Government Communications Service
Insider’s guide: engaging online meetings
Blog posted by: Martina Arduino, Professional Development Team, Cabinet Office, 24 March 2021.
One year on from the beginning of the first lockdown, when we moved our entire training offer online in just 3 weeks, we reached out to our GCS Academy trainers for their advice on how to get the most out of online meetings.
Michael Paul, Senior Campaign Manager, Department for Education:
“The lack of visible feedback you naturally get from seeing people’s faces and body language is the most challenging aspect of delivering training virtually.
First tip: I think it all boils down to one thing: don’t give people a reason to dial out.
You don’t have a captive audience when doing remote learning sessions; they can leave the session without the embarrassment of having to get up and leave a room. So:
keep the content of your slides absolutely minimal. I’m talking about a couple of very short key points for people to remember. They’re there to listen to you speak, not read a lot of dense information.
Try and stand up to deliver the session. It helps give more energy to your “performance”.
Lastly, try and bring your own personality to the session. There’s absolutely nothing that says you have to conform to some ideal version of a course leader or Civil Servant. It is much easier giving a public presentation when you’re doing it in the comfort of your own skin.”
Ellie Kiai, Senior Press Officer, Department for Transport:
“In a lot of ways, delivering Modern Media training online was no different to delivering face-to-face. I still had to rehearse my presentation and make sure that I kept within the allotted time – this was particularly important, as I was delivering the training on what was the hottest day of the year!
Just like in a face-to-face scenario, make sure you stand up to maximise your energy levels. This will have a positive impact on how engaged your virtual audience is.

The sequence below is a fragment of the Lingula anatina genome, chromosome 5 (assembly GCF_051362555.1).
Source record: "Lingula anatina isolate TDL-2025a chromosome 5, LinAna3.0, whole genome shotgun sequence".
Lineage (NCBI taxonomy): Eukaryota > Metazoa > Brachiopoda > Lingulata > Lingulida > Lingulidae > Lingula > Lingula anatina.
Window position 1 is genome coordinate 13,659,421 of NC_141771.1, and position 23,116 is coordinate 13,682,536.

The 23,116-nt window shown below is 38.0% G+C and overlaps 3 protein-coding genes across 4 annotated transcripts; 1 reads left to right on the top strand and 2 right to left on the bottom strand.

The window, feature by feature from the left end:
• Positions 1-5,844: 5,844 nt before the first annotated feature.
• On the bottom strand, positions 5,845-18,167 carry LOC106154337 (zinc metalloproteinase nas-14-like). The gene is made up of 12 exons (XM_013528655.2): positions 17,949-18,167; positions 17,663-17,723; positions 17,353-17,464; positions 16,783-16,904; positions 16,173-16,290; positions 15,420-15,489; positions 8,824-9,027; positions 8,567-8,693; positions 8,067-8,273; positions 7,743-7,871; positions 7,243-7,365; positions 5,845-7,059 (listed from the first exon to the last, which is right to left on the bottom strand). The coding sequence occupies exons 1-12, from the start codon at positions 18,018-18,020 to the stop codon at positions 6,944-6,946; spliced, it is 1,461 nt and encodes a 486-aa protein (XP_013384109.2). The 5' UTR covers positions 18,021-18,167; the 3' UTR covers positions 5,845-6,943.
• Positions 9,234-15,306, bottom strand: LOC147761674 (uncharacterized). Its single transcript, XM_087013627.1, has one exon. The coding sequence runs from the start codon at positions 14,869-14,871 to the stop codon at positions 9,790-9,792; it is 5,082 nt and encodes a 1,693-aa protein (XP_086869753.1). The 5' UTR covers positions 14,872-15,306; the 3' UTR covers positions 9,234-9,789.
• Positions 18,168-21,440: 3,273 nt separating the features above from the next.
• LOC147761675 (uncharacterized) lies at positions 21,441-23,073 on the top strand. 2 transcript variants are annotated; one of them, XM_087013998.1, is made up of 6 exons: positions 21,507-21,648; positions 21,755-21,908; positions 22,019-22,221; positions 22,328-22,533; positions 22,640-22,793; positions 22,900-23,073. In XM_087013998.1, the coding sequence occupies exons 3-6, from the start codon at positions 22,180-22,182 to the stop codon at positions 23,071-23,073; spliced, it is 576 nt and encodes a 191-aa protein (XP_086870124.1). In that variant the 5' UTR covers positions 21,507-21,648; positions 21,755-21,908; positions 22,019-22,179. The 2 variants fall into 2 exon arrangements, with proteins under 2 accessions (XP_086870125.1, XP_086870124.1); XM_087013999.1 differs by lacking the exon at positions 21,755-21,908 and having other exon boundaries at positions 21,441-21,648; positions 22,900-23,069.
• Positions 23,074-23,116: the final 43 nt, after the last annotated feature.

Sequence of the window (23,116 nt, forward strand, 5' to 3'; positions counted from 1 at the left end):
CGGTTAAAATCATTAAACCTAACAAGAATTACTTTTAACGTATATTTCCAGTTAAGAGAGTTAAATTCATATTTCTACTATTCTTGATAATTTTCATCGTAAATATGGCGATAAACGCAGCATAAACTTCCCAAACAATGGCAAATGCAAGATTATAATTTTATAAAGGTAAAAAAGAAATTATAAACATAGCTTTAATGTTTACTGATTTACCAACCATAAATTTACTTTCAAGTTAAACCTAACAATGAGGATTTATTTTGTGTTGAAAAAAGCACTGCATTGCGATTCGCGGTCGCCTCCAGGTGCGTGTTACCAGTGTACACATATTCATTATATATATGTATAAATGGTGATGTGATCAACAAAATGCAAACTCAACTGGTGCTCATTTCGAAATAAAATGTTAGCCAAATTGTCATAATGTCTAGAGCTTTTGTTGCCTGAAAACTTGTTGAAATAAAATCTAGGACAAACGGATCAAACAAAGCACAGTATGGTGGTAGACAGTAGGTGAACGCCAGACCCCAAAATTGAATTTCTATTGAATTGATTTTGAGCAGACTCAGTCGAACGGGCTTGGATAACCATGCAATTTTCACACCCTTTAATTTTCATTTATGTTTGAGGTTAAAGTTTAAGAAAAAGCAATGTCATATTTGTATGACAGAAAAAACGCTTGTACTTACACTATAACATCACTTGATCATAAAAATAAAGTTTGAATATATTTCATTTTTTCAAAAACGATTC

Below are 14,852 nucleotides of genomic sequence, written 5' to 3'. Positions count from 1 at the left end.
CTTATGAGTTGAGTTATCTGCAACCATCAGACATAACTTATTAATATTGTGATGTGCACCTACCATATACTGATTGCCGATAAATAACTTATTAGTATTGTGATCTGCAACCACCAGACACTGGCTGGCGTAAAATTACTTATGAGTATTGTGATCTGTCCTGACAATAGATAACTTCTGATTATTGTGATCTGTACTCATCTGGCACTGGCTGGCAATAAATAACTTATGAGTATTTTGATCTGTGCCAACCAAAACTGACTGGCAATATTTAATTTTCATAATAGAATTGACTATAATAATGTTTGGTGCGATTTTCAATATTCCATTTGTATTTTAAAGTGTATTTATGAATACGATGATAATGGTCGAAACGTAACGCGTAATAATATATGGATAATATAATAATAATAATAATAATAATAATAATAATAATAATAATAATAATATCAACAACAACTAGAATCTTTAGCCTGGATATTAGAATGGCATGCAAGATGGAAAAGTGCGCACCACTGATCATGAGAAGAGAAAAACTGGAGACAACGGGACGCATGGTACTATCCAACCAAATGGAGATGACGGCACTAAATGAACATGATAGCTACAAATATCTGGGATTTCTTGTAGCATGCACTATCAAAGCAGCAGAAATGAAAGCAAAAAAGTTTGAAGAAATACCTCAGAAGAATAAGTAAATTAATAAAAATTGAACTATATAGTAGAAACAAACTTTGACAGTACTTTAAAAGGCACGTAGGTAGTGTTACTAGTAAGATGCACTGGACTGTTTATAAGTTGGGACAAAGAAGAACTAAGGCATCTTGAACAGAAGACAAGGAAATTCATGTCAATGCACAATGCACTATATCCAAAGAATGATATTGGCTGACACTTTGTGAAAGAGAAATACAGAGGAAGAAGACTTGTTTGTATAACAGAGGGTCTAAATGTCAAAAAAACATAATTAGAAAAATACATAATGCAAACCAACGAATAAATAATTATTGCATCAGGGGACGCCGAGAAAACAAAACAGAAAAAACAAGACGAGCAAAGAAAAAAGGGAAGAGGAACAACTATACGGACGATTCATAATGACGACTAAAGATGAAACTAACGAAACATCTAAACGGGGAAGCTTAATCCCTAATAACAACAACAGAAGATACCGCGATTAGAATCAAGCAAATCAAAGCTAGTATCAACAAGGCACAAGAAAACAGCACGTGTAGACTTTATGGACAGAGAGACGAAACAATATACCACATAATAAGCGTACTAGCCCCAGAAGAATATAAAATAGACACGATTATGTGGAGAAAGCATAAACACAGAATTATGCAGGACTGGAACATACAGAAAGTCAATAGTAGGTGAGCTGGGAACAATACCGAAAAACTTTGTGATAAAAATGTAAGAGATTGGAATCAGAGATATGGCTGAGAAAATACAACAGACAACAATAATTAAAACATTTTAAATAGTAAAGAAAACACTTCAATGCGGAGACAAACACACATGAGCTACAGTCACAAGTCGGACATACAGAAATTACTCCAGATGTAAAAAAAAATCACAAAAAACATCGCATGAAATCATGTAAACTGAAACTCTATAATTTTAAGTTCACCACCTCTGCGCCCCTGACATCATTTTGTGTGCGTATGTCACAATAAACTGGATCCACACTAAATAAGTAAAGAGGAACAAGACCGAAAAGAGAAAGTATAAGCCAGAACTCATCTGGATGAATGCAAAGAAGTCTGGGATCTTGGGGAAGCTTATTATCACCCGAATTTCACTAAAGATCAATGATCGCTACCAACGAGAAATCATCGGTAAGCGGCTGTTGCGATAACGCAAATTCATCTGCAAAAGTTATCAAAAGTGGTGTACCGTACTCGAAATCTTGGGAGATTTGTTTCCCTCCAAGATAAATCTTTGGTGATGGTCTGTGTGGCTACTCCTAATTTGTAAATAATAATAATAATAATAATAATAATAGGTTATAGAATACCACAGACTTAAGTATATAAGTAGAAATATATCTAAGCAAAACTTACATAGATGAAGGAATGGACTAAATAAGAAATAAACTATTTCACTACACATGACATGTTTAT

Try to be as animated as possible to avoid people tuning out.
Use of the chat function on Zoom to conduct a Q&A at the end. This is the part that I found the most valuable. It was easy for participants to post their questions in the chat and helped to make people feel involved and engaged.”
Helen Hilditch-Hayes, Senior Strategic Communications & Marketing Manager, Department for Education:
“One of the good things about delivering Introduction to Strategic Communications online was that there were people attending from so many different organisations who might not have been able to go to a face-to-face session so I used that as an opportunity to get them involved by saying a little about themselves.
Add plenty of examples from your own experience if you’re using existing slides. This really helps to bring them to life for the attendees.
Make your session as engaging as possible for those attending, for example by looking for interesting ways to make the content really up to date and interesting. I did and I had a few people contact me afterwards wanting to find out more, which was lovely, and got some great feedback too.”
Dr Paulina Lang, Behavioural Science Lead, and Eleanor Prince, Senior Behavioural Scientist, Prime Minister’s Office and Cabinet Office
“The Behavioural Science Team gives quarterly webinars to introduce GCS members to key principles of behavioural science, including using COM-B and designing effective messages. Their top tips include:
Use the chat box during your sessions. We found that the role of the chat box becomes especially important in digital sessions, allowing participants to ask questions throughout without interrupting the speaker. It also offers additional benefits to those who are shyer who may find it more difficult to speak up.
Naturally interactive or enthusiastic groups make it much easier and rewarding for the speaker – so make sure to prepare questions before or during the session as participants!
One of the big challenges of delivering training over a whole day can be maintaining enthusiasm throughout the sessions. To prevent participants becoming disengaged, we built in frequent 5 minute comfort breaks to encourage participants to stretch or make a cup of tea throughout the day.
Split participants into smaller groups to solve problems together using the ‘breakout room’ feature of Zoom. Working in small groups allows everyone to actively participate, helps facilitators ensure understanding across the group, as well as allows ownership of an end product to refer to in the future.”
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